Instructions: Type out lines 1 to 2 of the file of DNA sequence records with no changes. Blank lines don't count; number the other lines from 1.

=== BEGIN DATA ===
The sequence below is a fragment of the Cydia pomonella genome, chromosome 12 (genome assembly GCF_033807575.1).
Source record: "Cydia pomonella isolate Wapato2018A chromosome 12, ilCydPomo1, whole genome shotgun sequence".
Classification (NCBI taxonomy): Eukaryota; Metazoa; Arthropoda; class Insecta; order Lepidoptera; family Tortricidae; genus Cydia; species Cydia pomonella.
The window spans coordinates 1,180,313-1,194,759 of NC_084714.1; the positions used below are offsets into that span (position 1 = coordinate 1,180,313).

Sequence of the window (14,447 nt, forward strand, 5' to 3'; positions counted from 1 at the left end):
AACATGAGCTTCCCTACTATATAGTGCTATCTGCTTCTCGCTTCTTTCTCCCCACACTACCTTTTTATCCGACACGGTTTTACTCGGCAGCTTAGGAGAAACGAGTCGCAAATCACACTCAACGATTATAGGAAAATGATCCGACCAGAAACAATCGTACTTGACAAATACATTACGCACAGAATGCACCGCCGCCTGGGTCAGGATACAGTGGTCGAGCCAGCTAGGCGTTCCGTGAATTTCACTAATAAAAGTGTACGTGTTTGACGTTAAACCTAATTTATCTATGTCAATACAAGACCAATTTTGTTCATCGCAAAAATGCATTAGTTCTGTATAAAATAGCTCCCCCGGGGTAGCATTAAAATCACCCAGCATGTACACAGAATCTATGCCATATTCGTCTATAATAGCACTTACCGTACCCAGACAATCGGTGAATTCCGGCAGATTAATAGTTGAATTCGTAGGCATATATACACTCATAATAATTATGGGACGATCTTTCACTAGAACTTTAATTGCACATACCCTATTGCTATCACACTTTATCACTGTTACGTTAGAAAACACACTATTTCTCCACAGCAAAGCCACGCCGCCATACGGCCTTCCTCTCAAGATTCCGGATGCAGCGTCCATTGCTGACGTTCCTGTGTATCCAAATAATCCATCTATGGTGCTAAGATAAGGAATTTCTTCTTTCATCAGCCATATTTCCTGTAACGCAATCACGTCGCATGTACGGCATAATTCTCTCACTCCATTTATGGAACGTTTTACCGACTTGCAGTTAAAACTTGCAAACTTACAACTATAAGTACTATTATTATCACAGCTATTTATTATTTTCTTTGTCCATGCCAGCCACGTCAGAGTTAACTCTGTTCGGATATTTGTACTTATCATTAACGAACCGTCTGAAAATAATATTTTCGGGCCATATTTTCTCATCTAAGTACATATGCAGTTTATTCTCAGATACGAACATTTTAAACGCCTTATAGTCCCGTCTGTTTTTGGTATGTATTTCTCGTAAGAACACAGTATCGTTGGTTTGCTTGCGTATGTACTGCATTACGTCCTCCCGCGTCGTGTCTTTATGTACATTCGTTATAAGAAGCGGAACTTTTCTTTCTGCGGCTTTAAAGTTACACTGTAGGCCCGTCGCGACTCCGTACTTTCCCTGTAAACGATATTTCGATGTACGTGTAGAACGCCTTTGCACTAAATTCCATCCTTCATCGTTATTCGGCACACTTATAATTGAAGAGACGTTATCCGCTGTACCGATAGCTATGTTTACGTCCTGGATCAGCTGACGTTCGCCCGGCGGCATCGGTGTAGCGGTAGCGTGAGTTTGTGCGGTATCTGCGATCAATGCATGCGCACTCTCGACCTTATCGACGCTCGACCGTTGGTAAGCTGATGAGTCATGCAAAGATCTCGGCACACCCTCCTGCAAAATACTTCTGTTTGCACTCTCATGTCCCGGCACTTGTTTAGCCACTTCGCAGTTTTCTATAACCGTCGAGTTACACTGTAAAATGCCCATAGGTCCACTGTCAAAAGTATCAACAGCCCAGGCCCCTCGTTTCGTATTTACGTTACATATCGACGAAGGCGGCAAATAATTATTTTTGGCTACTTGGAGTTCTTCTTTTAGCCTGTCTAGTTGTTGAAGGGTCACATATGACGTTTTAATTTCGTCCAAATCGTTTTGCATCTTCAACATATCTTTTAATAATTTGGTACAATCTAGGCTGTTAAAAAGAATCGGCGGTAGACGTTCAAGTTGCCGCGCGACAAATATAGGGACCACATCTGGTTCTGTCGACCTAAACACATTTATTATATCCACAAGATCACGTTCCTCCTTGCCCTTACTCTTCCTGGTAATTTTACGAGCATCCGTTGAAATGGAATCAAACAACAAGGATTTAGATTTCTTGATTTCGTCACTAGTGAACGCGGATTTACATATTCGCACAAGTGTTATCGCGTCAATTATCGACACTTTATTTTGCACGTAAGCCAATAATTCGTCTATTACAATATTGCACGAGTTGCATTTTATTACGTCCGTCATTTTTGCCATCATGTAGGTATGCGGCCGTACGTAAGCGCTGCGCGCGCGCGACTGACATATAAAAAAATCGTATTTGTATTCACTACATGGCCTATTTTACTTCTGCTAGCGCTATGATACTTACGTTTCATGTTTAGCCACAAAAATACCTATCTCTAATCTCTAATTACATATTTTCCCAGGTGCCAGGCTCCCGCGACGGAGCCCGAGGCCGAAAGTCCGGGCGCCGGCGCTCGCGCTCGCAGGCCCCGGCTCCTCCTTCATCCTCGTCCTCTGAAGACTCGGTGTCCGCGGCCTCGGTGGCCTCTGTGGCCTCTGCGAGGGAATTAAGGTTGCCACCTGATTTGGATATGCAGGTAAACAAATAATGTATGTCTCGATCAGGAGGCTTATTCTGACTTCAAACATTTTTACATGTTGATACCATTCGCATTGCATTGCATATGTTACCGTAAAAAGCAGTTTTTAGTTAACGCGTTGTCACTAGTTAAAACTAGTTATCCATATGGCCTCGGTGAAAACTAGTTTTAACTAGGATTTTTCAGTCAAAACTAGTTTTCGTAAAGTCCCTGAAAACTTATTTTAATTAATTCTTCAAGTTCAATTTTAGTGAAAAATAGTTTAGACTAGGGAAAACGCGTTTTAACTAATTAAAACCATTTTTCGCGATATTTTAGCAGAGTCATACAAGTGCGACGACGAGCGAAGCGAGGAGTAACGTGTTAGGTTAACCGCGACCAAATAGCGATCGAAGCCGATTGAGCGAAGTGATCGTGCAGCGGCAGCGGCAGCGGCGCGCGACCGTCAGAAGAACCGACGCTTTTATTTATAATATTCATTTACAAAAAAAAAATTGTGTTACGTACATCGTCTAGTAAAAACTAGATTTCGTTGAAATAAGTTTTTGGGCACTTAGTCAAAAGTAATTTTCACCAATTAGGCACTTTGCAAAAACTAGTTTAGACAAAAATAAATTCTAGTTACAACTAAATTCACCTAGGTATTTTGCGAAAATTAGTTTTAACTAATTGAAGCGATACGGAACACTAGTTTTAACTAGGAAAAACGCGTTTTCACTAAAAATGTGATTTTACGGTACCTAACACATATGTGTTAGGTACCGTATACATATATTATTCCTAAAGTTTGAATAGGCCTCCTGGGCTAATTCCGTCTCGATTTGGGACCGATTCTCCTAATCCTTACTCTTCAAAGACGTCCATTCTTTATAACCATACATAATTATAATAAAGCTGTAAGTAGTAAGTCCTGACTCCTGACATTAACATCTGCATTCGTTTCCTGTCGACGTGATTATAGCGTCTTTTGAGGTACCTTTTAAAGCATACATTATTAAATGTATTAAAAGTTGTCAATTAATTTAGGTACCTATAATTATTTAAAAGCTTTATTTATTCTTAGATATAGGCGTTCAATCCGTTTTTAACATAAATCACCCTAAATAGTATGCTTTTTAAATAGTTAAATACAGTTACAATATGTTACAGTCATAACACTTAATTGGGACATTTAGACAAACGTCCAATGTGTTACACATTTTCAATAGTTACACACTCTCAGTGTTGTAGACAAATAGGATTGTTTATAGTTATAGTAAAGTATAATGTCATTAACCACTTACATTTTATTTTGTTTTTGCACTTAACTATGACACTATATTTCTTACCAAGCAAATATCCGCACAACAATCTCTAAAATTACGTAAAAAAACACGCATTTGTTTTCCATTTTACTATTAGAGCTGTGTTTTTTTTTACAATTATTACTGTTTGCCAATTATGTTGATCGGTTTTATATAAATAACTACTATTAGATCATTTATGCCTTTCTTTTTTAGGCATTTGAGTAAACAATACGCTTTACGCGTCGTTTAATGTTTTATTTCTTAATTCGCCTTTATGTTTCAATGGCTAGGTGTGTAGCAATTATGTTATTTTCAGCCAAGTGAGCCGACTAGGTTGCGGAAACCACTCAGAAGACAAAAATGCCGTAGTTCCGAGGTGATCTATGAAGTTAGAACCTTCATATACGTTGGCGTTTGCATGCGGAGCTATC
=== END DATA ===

The sequence below is a fragment of the Cydia pomonella genome, chromosome 12 (genome assembly GCF_033807575.1).
Source record: "Cydia pomonella isolate Wapato2018A chromosome 12, ilCydPomo1, whole genome shotgun sequence".